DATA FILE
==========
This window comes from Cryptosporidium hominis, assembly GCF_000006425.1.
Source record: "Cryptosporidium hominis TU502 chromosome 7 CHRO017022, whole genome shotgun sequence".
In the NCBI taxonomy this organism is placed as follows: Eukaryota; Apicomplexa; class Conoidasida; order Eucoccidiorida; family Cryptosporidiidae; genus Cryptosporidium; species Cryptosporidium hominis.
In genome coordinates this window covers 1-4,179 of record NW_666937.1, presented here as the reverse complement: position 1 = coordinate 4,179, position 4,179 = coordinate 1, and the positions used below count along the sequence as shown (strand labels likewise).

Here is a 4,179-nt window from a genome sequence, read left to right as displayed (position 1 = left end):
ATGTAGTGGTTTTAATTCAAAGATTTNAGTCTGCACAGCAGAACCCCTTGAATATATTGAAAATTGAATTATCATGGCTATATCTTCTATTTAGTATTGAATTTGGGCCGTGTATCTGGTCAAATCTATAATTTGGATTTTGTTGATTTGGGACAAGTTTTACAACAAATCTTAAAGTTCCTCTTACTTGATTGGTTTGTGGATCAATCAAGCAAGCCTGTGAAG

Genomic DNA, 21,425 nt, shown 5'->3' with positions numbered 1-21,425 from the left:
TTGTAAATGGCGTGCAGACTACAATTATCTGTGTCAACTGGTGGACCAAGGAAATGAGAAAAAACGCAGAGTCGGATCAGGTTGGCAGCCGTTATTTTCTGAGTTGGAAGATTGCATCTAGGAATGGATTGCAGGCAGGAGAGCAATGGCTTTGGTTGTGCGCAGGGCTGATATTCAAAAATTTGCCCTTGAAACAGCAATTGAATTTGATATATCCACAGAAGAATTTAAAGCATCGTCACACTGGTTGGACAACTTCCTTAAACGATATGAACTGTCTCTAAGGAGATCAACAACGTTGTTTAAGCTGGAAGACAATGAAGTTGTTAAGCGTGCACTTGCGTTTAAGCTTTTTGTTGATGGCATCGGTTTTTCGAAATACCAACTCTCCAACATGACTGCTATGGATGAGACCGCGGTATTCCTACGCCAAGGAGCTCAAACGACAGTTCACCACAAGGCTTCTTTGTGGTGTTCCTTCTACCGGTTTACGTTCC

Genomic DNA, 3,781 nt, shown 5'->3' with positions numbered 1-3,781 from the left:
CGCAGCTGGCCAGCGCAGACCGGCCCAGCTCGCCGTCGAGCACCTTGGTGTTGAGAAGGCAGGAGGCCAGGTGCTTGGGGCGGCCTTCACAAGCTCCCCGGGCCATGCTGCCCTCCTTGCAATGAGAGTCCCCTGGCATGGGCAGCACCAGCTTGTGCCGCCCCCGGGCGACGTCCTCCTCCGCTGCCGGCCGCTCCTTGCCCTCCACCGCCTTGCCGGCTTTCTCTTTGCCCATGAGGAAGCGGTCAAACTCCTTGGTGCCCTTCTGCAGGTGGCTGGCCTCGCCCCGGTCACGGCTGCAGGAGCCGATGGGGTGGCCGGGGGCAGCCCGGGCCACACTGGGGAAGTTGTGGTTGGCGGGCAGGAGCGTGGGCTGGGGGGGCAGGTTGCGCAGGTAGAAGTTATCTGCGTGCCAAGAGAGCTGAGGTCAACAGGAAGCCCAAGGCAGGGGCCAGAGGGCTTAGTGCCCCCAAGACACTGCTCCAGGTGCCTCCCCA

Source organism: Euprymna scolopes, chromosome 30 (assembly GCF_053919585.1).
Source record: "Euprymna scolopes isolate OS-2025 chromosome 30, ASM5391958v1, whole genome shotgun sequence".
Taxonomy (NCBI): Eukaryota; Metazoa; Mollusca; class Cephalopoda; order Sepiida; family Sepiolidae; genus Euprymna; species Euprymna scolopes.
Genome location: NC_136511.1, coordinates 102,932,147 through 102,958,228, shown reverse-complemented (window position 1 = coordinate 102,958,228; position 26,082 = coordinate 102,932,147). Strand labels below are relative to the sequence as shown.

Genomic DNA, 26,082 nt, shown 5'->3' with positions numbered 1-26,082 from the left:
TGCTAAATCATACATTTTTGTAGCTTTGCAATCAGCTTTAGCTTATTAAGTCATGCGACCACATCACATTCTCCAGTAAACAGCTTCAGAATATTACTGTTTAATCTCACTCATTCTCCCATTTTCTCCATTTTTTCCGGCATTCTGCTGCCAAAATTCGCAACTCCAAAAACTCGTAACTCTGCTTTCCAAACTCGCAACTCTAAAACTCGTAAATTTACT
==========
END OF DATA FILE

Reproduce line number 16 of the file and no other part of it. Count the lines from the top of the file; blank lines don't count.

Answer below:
TGCTAAATCATACATTTTTGTAGCTTTGCAATCAGCTTTAGCTTATTAAGTCATGCGACCACATCACATTCTCCAGTAAACAGCTTCAGAATATTACTGTTTAATCTCACTCATTCTCCCATTTTCTCCATTTTTTCCGGCATTCTGCTGCCAAAATTCGCAACTCCAAAAACTCGTAACTCTGCTTTCCAAACTCGCAACTCTAAAACTCGTAAATTTACT